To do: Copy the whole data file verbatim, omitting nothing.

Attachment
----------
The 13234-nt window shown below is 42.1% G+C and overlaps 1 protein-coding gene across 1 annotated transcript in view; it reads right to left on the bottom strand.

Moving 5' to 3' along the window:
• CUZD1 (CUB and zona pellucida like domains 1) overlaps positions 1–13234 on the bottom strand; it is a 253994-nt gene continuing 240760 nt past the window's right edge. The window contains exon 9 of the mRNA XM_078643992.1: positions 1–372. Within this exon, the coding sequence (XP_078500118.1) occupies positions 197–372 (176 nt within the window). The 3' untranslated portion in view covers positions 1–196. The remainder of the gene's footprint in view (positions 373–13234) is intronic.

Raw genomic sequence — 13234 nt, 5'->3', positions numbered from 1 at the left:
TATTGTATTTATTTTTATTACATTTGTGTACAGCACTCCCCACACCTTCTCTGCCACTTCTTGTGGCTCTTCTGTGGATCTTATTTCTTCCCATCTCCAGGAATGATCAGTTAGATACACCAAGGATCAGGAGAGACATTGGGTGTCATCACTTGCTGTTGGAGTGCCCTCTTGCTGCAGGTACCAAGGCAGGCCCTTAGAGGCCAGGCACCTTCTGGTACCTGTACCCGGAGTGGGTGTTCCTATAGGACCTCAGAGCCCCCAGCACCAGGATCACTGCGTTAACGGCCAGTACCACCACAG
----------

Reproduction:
The 13234-nt window shown below is 42.1% G+C and overlaps 1 protein-coding gene across 1 annotated transcript in view; it reads right to left on the bottom strand.

Moving 5' to 3' along the window:
• CUZD1 (CUB and zona pellucida like domains 1) overlaps positions 1–13234 on the bottom strand; it is a 253994-nt gene continuing 240760 nt past the window's right edge. The window contains exon 9 of the mRNA XM_078643992.1: positions 1–372. Within this exon, the coding sequence (XP_078500118.1) occupies positions 197–372 (176 nt within the window). The 3' untranslated portion in view covers positions 1–196. The remainder of the gene's footprint in view (positions 373–13234) is intronic.

Raw genomic sequence — 13234 nt, 5'->3', positions numbered from 1 at the left:
TATTGTATTTATTTTTATTACATTTGTGTACAGCACTCCCCACACCTTCTCTGCCACTTCTTGTGGCTCTTCTGTGGATCTTATTTCTTCCCATCTCCAGGAATGATCAGTTAGATACACCAAGGATCAGGAGAGACATTGGGTGTCATCACTTGCTGTTGGAGTGCCCTCTTGCTGCAGGTACCAAGGCAGGCCCTTAGAGGCCAGGCACCTTCTGGTACCTGTACCCGGAGTGGGTGTTCCTATAGGACCTCAGAGCCCCCAGCACCAGGATCACTGCGTTAACGGCCAGTACCACCACAG